Warning: if you install your extension from the store and you disable it so you can test your unpacked extension, you will notice that keyboard commands do not work. Seems to be a bug in Chrome. The solution is to remove your extension completely so that the other version can hook into the keyboard shortcuts.

Creating, detecting and removing menu items

To create a menu item is very simple:
"id" : "menuItemId",
"title" : "Menu item description",
"contexts" : ["page"] //where the menuItem will be available
However, there is no way to 'get' a menu item and if you try to blindly remove a menu item with .remove(id) it will throw an exception. My solution was to use an object to store when I created and when I destroyed the menu items so I can safely call .remove().

To hook to the context menu events, use chrome.contextMenus.onClicked.addListener(function (info, tab) { }); where info contains the menuItemId property that is the same as the id used when creating the item.

Again, to access the context menu API, you need the contextMenus permission. More about context menus here.


You use commands basically to define keyboard shortcuts. You define them in your manifest and then you hook to the event with chrome.commands.onCommand.addListener(function (command) { });, where command is a string containing the key of the command.

Only modifiers, letters and digits can be used. Amazingly, you don't need permissions for using this API, but since commands are defined in the manifest, it would be superfluous, I guess.

That's it for what I wanted to discuss here. Any questions, bug reports, feature requests... use the comments in the post.

In the previous post I was discussing Firebase, used in Javascript, and that covered initialization, basic security, read all and insert. In this post I want to discuss about complex queries: filtering, ordering, limiting, indexing, etc. For that I will get inspiration (read: copy with impunity) from the Firebase documentation on the subject Retrieving Data, but make it quick and dirty... you know, like sex! Thank you, ma'am!

OK, the fluid interface for getting the data looks a lot like C# LInQ and I plan to work on a Linq2Firebase thing, but not yet. Since LInQ itself got its inspiration from SQL, I was planning to structure the post in a similar manner: how to do order by, top/limit, select conditions, indexing and so on, so we can really use Firebase like a database. An interesting concept to explore is joining, since this is an object database, but we still need it, because we want to filter by the results of the join before we return the result, like getting all the transaction of users that have the name 'Adam'. Aggregating is another thing that I feel Firebase needs to support. I don't want a billion records in order to compute the sum of a property.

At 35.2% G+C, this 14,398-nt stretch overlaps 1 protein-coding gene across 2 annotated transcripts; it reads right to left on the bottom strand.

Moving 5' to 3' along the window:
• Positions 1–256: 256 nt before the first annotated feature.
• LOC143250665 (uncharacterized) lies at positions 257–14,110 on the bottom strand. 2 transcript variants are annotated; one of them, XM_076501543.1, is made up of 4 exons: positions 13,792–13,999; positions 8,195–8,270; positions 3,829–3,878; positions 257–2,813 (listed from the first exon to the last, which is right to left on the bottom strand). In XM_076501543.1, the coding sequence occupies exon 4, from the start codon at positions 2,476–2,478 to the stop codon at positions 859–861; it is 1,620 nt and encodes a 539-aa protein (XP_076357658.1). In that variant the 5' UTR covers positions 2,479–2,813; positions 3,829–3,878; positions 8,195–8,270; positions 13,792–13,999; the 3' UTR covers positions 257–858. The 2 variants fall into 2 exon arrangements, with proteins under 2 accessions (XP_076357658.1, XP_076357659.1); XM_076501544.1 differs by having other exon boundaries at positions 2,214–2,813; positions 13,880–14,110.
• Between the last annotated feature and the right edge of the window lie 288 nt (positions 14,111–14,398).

However, the Firebase API is rather limited at the moment. You get .orderByChild, then stuff like .equalTo, .startAt and .endAt and then .limitToFirst and .limitToLast. No aggregation, no complex filters, no optimized indexing, no joining. As far as I can see, this is by design, so that the server is as dumb as possible, but think about that 1GB for the free plan. It is a lot.

So, let's try a complex query, see were it gets us.
.once('value',function(snapshot) {
var users=[];
snapshot.forEach(function(childSnapshot) {
var item=childSnapshot.val();
if (/adam/i.test(item.name)) {

function getInvoiceTotalForUsers(users,callback)
var sum=0;
var count=0;
for (var i=0; i<users.length; i++) {
var id=users[i];
.once('value',function(snapshot) {
snapshot.forEach(function(childSnapshot) {
var item = childSnapshot.val();
if (count==users.length) callback(sum);

First, I selected the users that have 'adam' in the name. I used .once instead of .on because I don't want to wait for new data to arrive, I want the data so far. I used .forEach to enumerate the data from the value event. With the array of userIds I call getInvoiceTotalForUsers, which gets all the invoices for each user, with a price bigger or equal to 10 and less or equal to 100, which finally calls a callback with the resulting sum of invoice prices.

For me this feels very cumbersome. I can think of several methods to simplify this, but the vanilla code would probably look like this.

I have been looking for a long time for this kind of service, mainly because I wanted to monitor and persist stuff for my blog. Firebase is all of that and more and, with a free plan of 1GB, it's pretty awesome. However, as it is a no SQL database and as it can be accessed via Javascript, it may be a bit difficult to get it at first. In this post I will be talking about how to use Firebase as a traditional database using their Javascript library.

So, first off go to the main website and signup with Google. Once you do, you get a page with a 5 minute tutorial, quickstarts, examples, API docs... but you want the ultra-quick start! Copy pasted working code! So click on the Manage App button.

Take note of the URL where you are redirected. It is the one used for all data usage as well. Ok, quick test code:
var testRef = new Firebase('https://*******.firebaseio.com/test');
val1: "any object you like",
val2: 1,
val3: "as long as it is not undefined or some complex type like a Date object",
val4: "think of it as JSON"